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  • Maureen Wendling

What's the Key to Beating Those Winter Blues?

For some, the end of the year means a celebration of the holidays. For others, it signals new beginnings—a chance to reset your intentions as the calendar changes. And for still others, the end of 2022 promises time to recharge before getting back into the swing of things come January.

For me, this season has always felt defined by the time change ushered in by Daylight Savings. Each year, the midafternoon sunset catches me off-guard — “did it get dark this early last year too?” I find myself wondering annually. The winter darkness is difficult for me, no matter how many times I come out the other side into spring.



I’ve found that, this time of year, I lean on my mindfulness practice more than usual. Sometimes, that looks like checking in with my senses. I’ll shift my focus toward the coolness I feel grazing my cheeks and brushing my ears. I’ll notice the colors around me, like the ochre of falling leaves or the crisp blue sky. I’ll pay special attention to the smells in the air. When I check in with the unique sensations of winter, I find myself able to appreciate the season’s beauty, rather than disparaging its pitfalls.

My current mindfulness practice also centers around gratitude. Before going to bed each night, I work on identifying three things from the day for which I feel grateful. Recently, I’ve felt grateful for the little things: a cuddle from my cat; hearing from a good friend; and making time in my day for a walk outside.


But there are big things, too, that have inspired gratitude in me. In the spirit of the holidays, I’d like to share just a handful of my biggest sources of gratitude from the past year.

  1. Our Shanthi Project board members and supporters of all kinds. Without your belief in our work, our mission to build social-emotional resiliency in our community would simply not be possible.

  2. New school districts, like Northern Lehigh, as well as returning school districts. It means so much to be entrusted with teaching students and staff coping skills and strategies that they’ll use for years to come.

  3. Our Shanthi Project teachers and staff. We are a small-but-mighty group of heart-centered individuals, passionate about supporting those who need us most. To my teachers, I am truly grateful for your tireless efforts to support the students and educators in our community. To my staff, the work you have done this year to de-stigmatize mental health and make space for open conversations has been truly inspiring.

  4. New partnerships that we’ve formed. In 2022, I was thrilled to see Shanthi Project work with students at Moravian University and Lehigh University for our new college-level mindfulness program. We’ve also had a wonderful experience as Fig Magazine’s yearly Social Mission Partner. Plus, this year marked the beginning of a two-year collaboration with Lehigh University College of Education on Diversity, Equity, Inclusion and Belonging: a partnership that will help us create equitable, diverse, culturally responsive, and relationship-centered programming to better serve schools and families.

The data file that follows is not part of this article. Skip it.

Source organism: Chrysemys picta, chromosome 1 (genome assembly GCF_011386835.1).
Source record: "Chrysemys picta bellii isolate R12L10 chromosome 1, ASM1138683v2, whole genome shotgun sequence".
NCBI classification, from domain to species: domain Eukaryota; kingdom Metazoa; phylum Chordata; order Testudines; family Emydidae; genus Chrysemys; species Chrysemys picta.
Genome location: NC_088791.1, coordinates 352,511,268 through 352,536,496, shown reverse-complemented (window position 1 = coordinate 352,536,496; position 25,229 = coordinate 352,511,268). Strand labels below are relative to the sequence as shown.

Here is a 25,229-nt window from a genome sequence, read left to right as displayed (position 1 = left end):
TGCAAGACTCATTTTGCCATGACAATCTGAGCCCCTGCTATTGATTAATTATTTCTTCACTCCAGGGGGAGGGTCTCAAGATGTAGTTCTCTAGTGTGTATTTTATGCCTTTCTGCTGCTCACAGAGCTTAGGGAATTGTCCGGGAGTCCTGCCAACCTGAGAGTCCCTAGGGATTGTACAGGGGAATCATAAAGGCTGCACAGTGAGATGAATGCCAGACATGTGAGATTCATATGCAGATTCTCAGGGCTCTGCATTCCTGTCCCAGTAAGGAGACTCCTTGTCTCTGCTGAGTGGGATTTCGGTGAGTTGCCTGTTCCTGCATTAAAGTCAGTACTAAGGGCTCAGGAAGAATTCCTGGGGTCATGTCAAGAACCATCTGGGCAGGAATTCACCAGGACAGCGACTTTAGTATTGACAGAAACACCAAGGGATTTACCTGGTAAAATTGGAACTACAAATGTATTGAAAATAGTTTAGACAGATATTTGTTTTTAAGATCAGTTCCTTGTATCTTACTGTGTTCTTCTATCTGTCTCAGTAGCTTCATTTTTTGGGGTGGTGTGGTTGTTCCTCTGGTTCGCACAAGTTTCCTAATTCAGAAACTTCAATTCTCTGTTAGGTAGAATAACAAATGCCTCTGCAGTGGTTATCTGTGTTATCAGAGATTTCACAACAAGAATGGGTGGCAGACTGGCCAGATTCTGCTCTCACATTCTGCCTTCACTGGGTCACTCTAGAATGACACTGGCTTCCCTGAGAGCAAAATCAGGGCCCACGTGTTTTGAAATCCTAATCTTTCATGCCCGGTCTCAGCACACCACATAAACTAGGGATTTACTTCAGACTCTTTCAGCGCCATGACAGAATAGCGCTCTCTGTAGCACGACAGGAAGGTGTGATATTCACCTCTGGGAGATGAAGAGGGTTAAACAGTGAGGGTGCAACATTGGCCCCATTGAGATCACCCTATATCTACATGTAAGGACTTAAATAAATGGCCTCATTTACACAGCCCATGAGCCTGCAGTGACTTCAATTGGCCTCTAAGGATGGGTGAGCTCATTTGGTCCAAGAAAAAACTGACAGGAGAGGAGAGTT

5. Most of all, I am grateful this season for my family. Earlier in the year, my mother experienced a significant health event and is still on the road to recovery. In this difficult time, my sister has been a true partner, and my husband, as always, has continued to be my rock and voice of reason.

Reflecting on these major sources of gratitude doesn’t just make me feel warm and fuzzy—I know that it’s helping me strengthen my capacity for appreciation in the future, too. Scientific research tells us that the more we practice gratitude, the easier it becomes to identify and savor the good in our lives. Instinctually, our brains connect to negativity like Velcro—but a mindfulness and gratitude practice trains our brains to act more like Teflon to negative thoughts. We can create a habit, through the simple act of being grateful, that brings more positive aspects of life into focus.


Early sunsets, the busyness of the holidays, and a flip of the calendar combine to create a storm of unease and stress. To me, this presents the perfect opportunity to slow down, take a breath, and flex your mindfulness muscles, even for a minute or two. Your gratitude practice can look any way you want it to—but here are some ideas to get you started:

  • Make an intentional effort to say “thank you” more often—not just to others, but to yourself, too! Thank yourself for getting out of bed, responding to emails, or feeding your body nutritious food.

  • Write a note that reminds you to be grateful. Place it somewhere you’ll see regularly, like your computer or bedroom mirror. Similar to an alarm on your phone, the note will cut through the brain fog and help your gratitude practice become consistent.

  • Tell a friend, family member, or colleague why you appreciate them. Gratitude feels best when shared with others!

This time of year, experiencing present-moment awareness doesn’t mean succumbing to the darkness—it means recognizing the warmth that exists in spite of winter. Your ability to practice gratitude is more powerful than you know!


From myself, and everyone at Shanthi Project, we are grateful for you. Happy holidays & see you in the New Year!


 

You can show your gratitude for our role in the community by supporting Shanthi Project! During this season of giving, we’re asking for a donation as little as 5 or 10 dollars—anything you can give—if you believe in our vision of a socially and emotionally resilient future.


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